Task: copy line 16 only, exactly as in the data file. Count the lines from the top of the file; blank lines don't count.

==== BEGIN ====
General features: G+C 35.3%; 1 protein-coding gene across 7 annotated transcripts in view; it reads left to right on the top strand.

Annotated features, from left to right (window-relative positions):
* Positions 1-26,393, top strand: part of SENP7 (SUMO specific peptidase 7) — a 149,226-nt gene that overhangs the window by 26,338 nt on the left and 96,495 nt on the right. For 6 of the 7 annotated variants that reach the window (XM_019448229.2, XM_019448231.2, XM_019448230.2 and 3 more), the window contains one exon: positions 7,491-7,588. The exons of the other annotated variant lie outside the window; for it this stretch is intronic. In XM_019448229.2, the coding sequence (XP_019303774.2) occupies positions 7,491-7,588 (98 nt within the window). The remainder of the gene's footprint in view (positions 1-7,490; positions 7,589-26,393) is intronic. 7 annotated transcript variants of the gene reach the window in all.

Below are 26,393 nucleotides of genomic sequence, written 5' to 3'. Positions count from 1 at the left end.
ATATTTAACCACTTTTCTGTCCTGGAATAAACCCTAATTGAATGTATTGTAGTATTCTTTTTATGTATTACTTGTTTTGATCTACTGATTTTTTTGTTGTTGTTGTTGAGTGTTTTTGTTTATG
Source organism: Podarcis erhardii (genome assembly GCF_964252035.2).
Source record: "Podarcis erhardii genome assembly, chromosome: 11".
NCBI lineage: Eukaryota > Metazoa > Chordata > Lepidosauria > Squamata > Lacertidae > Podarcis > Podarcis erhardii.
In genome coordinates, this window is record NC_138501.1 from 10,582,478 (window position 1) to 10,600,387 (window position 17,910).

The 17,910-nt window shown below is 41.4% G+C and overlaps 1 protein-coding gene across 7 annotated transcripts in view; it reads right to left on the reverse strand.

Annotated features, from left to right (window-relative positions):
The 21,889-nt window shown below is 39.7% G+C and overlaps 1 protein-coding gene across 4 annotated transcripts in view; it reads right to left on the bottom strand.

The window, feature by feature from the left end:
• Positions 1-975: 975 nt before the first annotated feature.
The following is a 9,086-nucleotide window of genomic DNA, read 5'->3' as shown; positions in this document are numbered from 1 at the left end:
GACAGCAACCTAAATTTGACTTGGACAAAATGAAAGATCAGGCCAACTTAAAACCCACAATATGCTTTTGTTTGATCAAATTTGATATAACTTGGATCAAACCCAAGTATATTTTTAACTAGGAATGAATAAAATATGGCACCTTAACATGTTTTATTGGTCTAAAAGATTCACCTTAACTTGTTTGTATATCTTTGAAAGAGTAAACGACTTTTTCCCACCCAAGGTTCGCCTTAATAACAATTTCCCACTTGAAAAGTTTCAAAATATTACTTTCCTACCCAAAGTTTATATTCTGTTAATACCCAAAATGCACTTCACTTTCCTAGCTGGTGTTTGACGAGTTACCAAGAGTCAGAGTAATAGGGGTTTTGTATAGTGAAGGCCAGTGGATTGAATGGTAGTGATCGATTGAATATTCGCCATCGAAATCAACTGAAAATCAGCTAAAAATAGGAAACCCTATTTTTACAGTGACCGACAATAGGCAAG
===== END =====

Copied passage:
GACAGCAACCTAAATTTGACTTGGACAAAATGAAAGATCAGGCCAACTTAAAACCCACAATATGCTTTTGTTTGATCAAATTTGATATAACTTGGATCAAACCCAAGTATATTTTTAACTAGGAATGAATAAAATATGGCACCTTAACATGTTTTATTGGTCTAAAAGATTCACCTTAACTTGTTTGTATATCTTTGAAAGAGTAAACGACTTTTTCCCACCCAAGGTTCGCCTTAATAACAATTTCCCACTTGAAAAGTTTCAAAATATTACTTTCCTACCCAAAGTTTATATTCTGTTAATACCCAAAATGCACTTCACTTTCCTAGCTGGTGTTTGACGAGTTACCAAGAGTCAGAGTAATAGGGGTTTTGTATAGTGAAGGCCAGTGGATTGAATGGTAGTGATCGATTGAATATTCGCCATCGAAATCAACTGAAAATCAGCTAAAAATAGGAAACCCTATTTTTACAGTGACCGACAATAGGCAAG